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  • The Worst Economic Recovery in a Lifetime

    I hope everyone reading this had a memorable Independence Day holiday. We certainly did with lots of family and friends at our home on Lake Travis, and with lots of cooking on my part (but unfortunately, no fireworks this year due to the severe drought in Central Texas). July 4th is one of my favorite national holidays.

    Due to the short week, I have elected to reprint a surprising new study that has just been released by the Congressional Joint Economic Committee (JEC). The JEC is a bipartisan committee including 10 Senators and 10 House Representatives, evenly divided between Republicans and Democrats. The JEC’s main purpose is to make a continuing study of matters relating to the US economy.

    The latest study from the JEC, which was developed at the request of two Republican members of the Committee, compares the current economic recovery with previous recessions and recoveries. The conclusion: economic conditions are worse today than in any recovery since at least World War II.

    Because the study was commissioned by two Republicans, the analysis includes some partisan statements, unfortunately. However, the data and charts in this study are accurate, and this is the worst economic recovery in at least 70 years. I have written often this year about this disappointing economic recovery, and this relatively brief analysis sums it up very well. It is reprinted in its entirety below, including over a dozen charts and graphs, so it will print longer than usual.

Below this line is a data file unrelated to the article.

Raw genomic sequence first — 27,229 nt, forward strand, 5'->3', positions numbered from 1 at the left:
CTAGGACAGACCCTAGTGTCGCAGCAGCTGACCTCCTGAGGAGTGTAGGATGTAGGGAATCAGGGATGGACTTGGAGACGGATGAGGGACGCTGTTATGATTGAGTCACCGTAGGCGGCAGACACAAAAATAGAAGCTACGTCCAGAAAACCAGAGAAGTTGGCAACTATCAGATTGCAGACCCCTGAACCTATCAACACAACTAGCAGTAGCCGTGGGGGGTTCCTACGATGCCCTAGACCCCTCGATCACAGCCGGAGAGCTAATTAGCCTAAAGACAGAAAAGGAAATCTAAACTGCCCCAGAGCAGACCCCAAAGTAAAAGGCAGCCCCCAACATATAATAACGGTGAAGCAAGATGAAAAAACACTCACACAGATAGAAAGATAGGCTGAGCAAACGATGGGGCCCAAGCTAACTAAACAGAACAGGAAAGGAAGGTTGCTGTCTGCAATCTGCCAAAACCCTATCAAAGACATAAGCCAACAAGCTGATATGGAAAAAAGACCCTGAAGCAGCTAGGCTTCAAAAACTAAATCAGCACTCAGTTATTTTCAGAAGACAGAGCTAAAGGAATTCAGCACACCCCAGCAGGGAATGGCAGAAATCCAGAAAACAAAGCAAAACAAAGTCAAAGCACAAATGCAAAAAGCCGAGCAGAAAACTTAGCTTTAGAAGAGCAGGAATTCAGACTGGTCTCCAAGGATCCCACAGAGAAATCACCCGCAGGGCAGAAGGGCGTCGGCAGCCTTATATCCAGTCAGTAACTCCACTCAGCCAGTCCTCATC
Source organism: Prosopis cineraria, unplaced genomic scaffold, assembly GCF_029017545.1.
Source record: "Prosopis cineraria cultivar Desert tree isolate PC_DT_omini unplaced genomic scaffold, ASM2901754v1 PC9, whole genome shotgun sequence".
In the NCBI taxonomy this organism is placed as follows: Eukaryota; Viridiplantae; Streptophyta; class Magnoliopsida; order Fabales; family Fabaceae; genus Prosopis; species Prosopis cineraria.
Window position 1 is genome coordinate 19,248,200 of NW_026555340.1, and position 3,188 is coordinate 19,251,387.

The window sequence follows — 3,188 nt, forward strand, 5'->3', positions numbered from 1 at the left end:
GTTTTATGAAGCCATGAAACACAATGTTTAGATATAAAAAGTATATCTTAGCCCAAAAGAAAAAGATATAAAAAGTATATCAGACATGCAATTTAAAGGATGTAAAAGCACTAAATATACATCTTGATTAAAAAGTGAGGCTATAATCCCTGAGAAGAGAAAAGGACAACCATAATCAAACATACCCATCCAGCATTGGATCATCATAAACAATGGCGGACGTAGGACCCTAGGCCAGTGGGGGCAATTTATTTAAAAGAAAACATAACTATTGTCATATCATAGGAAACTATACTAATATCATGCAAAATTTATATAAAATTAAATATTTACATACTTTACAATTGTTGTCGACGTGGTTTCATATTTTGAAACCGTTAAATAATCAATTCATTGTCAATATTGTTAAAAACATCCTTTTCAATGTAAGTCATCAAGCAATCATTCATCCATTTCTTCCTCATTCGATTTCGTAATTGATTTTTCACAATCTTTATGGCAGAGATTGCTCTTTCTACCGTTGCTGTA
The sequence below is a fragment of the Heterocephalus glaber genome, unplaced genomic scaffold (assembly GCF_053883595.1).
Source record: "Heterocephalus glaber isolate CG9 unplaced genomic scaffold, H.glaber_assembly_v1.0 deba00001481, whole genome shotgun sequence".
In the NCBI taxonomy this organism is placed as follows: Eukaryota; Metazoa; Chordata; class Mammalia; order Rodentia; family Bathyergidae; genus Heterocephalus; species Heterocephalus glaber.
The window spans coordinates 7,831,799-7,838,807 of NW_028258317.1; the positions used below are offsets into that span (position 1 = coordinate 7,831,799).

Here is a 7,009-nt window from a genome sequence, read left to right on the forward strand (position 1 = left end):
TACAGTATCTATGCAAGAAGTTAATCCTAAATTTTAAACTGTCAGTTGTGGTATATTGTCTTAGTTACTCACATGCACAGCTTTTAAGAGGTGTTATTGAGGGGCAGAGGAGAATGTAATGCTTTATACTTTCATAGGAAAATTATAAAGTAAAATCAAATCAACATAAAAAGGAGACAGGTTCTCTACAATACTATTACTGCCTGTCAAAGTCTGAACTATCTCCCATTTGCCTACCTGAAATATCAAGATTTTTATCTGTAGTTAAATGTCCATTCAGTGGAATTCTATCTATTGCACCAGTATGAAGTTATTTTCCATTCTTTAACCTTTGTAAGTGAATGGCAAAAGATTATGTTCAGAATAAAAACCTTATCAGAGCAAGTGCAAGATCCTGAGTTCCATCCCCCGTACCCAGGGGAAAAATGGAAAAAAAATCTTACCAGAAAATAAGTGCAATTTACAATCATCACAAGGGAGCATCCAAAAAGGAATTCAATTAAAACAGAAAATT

• On the Economy and Investment Dos and Don’ts

    There's an old riddle about how far you can walk into the woods. The answer is "half-way," since after that point you're walking out of the woods. Recent economic reports remind me of this riddle in that they seem to be indicating that we're walking out of the woods but there are still a lot of trees in our way. In this week's E-Letter, I'll discuss the positive signs that the economy may just be coming back to life. However, I'll also mention some of the not-so-good economic news that lets us know that we're definitely still in the woods, and may be there for some time.

    After that, I'm going to respond to some "instant advice" that I recently found in a financial publication. I always cringe when I see articles in financial magazines and on websites counseling readers to do this or that with their investments without knowing all of the underlying facts and circumstances that are unique to each person. I think you'll find it to be interesting reading, especially if you find yourself in one of the situations described.

  • Why the Economic Recovery is So Slow


    1.  Latest Economic Forecasts Don’t Look Great

    2.  The Economic Recovery Has a Long Way to Go

    3.  Consumer Spending Faces Strong Headwinds

    4.  Americans Living in Poverty Hits New High

    5.  Lastly, My Thoughts on Inflation & Gold